Donegal ETB schools are multi denominational State schools and as such recognise the importance of respect, equality and well-being for all students in an inclusive and supportive environment. Section 9 (c) of the Education Act (1998) states that schools shall “promote the moral, spiritual, social and personal development of students… having regard to the characteristic spirit of the school”. Therefore, Religious Education is valued as a key subject in Donegal ETB schools.
The Department of Education and Skills recently issued a circular letter (CL 13/2018) outlining changes to the arrangements for students who do not wish to participate in religious instruction in ETB and Community Post Primary Schools. The Department of Education circular will require schools to consult with parents – or pupils over the age of 18 – over the option of studying alternative subjects. However, additional resources for teacher allocation have not issued to schools from the Department of Education and Skills to provide this option. Donegal ETB and Education and Training Boards Ireland (ETBI) have both written to the Department of Education and Skills seeking the necessary resources to implement the circular. Also, at the Teachers’ Union of Ireland (TUI) National Congress last week a motion was passed unanimously advising the Department of Education and Skills that TUI members, including Principal Teacher members, will not comply with the Circular Letter until such time that sufficient resources are provided.
Donegal ETB, in promoting the characteristic spirit of its schools highlights the importance of distinguishing between the terms ‘Religious Education’ and ‘Religious Instruction’. Religious Instruction is a term used in Ireland to indicate instruction in accordance with the rites, practice and teaching of a particular religion or denomination for pupils of that faith tradition. Religious Education as a subject in Donegal ETB schools is open to all pupils regardless of their commitment to any particular religion or worldview and seeks to contribute to the spiritual and moral development of all students. Donegal ETB supports the provision of the State Religious Education curriculum as developed by the NCCA as it:
- underpins the multi denominational and inclusive ethos of our schools
- contributes to the holistic development of students and underpins many of the learning intentions and objectives of both the Junior and Senior cycle curriculum.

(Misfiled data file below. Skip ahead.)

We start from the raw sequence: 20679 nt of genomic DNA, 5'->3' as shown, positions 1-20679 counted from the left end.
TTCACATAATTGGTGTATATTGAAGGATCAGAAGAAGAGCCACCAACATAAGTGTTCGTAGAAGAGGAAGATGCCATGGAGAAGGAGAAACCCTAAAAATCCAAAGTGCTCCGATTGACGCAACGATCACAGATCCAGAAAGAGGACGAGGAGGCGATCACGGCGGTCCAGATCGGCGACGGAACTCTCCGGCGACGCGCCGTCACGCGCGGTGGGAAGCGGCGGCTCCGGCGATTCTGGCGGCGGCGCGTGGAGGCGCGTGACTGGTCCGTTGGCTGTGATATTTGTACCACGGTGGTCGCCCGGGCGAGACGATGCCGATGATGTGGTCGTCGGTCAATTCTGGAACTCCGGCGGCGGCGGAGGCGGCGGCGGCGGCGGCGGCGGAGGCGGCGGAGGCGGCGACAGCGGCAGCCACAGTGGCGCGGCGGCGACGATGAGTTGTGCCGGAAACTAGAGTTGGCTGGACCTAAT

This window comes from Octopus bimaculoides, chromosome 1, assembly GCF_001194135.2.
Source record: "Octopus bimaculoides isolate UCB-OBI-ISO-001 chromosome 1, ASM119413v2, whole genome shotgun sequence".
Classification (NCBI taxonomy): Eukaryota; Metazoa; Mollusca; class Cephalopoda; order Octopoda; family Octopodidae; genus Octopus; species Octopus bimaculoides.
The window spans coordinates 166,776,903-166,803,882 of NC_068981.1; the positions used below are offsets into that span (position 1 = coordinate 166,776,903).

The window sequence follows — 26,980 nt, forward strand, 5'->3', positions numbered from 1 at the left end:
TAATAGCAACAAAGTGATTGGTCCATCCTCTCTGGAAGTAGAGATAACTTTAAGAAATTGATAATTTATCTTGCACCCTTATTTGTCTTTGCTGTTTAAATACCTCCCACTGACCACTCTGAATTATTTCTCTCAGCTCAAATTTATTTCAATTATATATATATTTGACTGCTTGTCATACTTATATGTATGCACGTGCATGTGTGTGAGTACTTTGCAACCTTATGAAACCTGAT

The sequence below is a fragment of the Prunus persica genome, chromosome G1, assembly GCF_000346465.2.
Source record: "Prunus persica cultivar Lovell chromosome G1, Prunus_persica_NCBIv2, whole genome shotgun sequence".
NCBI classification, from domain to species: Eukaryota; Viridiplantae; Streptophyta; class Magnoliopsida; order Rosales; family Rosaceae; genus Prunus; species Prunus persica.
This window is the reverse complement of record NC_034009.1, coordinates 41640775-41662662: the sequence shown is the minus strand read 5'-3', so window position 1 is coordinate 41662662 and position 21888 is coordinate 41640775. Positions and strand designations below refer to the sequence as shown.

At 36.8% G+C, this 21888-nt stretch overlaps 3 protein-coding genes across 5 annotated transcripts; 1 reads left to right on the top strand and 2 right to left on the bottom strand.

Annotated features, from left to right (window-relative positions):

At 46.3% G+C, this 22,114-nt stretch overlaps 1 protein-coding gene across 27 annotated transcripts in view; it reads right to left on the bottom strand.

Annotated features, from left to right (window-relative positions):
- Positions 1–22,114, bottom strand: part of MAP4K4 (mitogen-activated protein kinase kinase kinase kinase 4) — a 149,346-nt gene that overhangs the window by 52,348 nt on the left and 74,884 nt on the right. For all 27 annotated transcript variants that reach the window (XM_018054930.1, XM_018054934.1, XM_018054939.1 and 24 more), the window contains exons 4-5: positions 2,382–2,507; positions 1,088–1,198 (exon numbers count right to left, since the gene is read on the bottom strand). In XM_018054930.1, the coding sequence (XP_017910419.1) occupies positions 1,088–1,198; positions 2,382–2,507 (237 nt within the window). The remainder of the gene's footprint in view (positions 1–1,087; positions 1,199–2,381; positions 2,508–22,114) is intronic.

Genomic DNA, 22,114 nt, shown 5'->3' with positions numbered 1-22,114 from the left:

- offers students the opportunity to engage with religious traditions and secular worldviews. It allows them to engage positively and respectively with all of the students in the school community and outside in the pluralist society in which they will be future citizens.
- affords students the time for much needed reflection in a world that is becoming increasingly challenging and complex for them and therefore is essential to their overall well – being
- seeks to contribute to the spiritual and moral development of all our students
Donegal ETB also recognises the right of parents, or students over 18, attending our schools to withdraw from Religious Education. Donegal ETB is also cognisant of the sources from which these rights derive (listed below) and as such why these rights must be respected by ETB schools.
|Article 44.2.4 – guarantees that children attending publicly-funded schools may not be compelled to attend religious instruction classes.
Article 42.1 – recognises the inalienable rights of parents to provide for their children’s religious and moral education.
Education Act 1998 – Section 30
Section 30 (2)(e) – provides for a parent to withdraw their child from any subject being provided by a school, as part of the curriculum, that is contrary to the conscience of the parent or in the case of a student who has reached the age of 18 years, the student.
Donegal ETB’s Chief Executive, Ms Anne McHugh expressed her support of the circular, subject to the provision of the necessary resources for implementation in full, ‘Donegal ETB schools provide an inclusive education in multi denominational settings open to all pupils regardless of their commitment to any particular religion or worldview and our primary objective is to contribute to the spiritual and moral development of all our students. Religious Education enables students to engage positively and respectively with all of the students in the school community and is representative of the pluralist society in which they will be future adults and active citizens.’